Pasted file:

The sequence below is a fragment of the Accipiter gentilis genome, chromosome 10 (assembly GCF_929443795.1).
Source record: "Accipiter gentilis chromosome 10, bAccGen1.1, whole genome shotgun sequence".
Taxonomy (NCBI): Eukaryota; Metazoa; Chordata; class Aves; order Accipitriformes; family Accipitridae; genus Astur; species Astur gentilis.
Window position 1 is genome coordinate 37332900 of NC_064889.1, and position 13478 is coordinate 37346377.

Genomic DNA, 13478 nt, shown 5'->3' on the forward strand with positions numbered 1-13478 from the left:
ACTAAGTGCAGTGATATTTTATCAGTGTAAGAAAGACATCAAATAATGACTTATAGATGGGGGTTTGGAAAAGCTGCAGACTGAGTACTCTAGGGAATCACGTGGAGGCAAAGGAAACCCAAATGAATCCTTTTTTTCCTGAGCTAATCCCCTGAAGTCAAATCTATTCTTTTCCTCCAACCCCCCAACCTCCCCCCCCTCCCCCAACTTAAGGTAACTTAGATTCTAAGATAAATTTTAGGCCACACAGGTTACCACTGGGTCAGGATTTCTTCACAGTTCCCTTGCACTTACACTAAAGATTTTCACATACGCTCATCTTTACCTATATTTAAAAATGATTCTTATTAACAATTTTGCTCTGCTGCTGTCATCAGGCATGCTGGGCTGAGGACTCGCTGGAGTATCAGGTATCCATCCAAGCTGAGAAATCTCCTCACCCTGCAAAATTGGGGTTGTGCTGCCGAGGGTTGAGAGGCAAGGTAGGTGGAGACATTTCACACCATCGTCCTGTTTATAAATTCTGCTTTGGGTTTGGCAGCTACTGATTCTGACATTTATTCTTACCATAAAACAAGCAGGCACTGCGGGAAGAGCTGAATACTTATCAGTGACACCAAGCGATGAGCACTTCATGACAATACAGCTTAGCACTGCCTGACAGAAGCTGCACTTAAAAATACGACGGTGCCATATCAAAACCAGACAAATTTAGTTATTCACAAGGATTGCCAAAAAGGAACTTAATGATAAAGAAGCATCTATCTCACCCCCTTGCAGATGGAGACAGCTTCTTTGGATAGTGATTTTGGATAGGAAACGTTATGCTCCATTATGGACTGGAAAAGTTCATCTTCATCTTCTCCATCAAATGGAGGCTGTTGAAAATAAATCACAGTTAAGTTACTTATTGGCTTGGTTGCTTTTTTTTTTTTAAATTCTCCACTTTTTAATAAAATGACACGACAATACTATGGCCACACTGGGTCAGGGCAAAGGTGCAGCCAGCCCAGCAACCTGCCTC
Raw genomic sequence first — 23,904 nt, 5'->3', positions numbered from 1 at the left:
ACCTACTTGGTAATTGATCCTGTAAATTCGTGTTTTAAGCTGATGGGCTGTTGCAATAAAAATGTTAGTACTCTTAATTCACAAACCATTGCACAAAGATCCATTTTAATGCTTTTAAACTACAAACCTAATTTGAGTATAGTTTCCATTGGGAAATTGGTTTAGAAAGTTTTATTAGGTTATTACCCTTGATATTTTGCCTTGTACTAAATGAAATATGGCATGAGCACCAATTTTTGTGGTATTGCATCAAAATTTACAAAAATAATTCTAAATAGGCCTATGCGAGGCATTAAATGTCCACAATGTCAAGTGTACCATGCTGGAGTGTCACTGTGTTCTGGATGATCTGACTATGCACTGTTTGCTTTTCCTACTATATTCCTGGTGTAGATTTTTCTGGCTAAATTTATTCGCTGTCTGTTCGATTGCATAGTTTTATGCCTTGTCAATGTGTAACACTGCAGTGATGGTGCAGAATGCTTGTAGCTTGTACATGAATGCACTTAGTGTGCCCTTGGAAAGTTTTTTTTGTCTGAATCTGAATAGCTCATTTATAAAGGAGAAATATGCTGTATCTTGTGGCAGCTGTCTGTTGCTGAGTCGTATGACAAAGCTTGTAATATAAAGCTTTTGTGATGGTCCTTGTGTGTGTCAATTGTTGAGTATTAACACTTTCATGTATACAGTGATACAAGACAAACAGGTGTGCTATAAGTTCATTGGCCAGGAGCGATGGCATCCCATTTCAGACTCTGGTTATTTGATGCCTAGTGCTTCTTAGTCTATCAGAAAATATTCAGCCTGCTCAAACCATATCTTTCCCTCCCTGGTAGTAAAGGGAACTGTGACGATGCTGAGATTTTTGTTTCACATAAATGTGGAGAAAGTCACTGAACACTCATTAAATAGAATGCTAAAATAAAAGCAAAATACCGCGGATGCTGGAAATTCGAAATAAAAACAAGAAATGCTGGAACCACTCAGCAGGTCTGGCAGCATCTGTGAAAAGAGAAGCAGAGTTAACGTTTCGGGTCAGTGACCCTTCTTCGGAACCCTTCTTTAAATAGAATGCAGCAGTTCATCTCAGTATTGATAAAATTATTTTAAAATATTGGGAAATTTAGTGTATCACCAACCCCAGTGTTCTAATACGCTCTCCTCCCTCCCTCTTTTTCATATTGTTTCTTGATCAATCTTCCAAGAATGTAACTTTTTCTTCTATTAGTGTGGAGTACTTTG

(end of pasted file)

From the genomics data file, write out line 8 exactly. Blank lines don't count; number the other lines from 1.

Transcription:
ACCTACTTGGTAATTGATCCTGTAAATTCGTGTTTTAAGCTGATGGGCTGTTGCAATAAAAATGTTAGTACTCTTAATTCACAAACCATTGCACAAAGATCCATTTTAATGCTTTTAAACTACAAACCTAATTTGAGTATAGTTTCCATTGGGAAATTGGTTTAGAAAGTTTTATTAGGTTATTACCCTTGATATTTTGCCTTGTACTAAATGAAATATGGCATGAGCACCAATTTTTGTGGTATTGCATCAAAATTTACAAAAATAATTCTAAATAGGCCTATGCGAGGCATTAAATGTCCACAATGTCAAGTGTACCATGCTGGAGTGTCACTGTGTTCTGGATGATCTGACTATGCACTGTTTGCTTTTCCTACTATATTCCTGGTGTAGATTTTTCTGGCTAAATTTATTCGCTGTCTGTTCGATTGCATAGTTTTATGCCTTGTCAATGTGTAACACTGCAGTGATGGTGCAGAATGCTTGTAGCTTGTACATGAATGCACTTAGTGTGCCCTTGGAAAGTTTTTTTTGTCTGAATCTGAATAGCTCATTTATAAAGGAGAAATATGCTGTATCTTGTGGCAGCTGTCTGTTGCTGAGTCGTATGACAAAGCTTGTAATATAAAGCTTTTGTGATGGTCCTTGTGTGTGTCAATTGTTGAGTATTAACACTTTCATGTATACAGTGATACAAGACAAACAGGTGTGCTATAAGTTCATTGGCCAGGAGCGATGGCATCCCATTTCAGACTCTGGTTATTTGATGCCTAGTGCTTCTTAGTCTATCAGAAAATATTCAGCCTGCTCAAACCATATCTTTCCCTCCCTGGTAGTAAAGGGAACTGTGACGATGCTGAGATTTTTGTTTCACATAAATGTGGAGAAAGTCACTGAACACTCATTAAATAGAATGCTAAAATAAAAGCAAAATACCGCGGATGCTGGAAATTCGAAATAAAAACAAGAAATGCTGGAACCACTCAGCAGGTCTGGCAGCATCTGTGAAAAGAGAAGCAGAGTTAACGTTTCGGGTCAGTGACCCTTCTTCGGAACCCTTCTTTAAATAGAATGCAGCAGTTCATCTCAGTATTGATAAAATTATTTTAAAATATTGGGAAATTTAGTGTATCACCAACCCCAGTGTTCTAATACGCTCTCCTCCCTCCCTCTTTTTCATATTGTTTCTTGATCAATCTTCCAAGAATGTAACTTTTTCTTCTATTAGTGTGGAGTACTTTG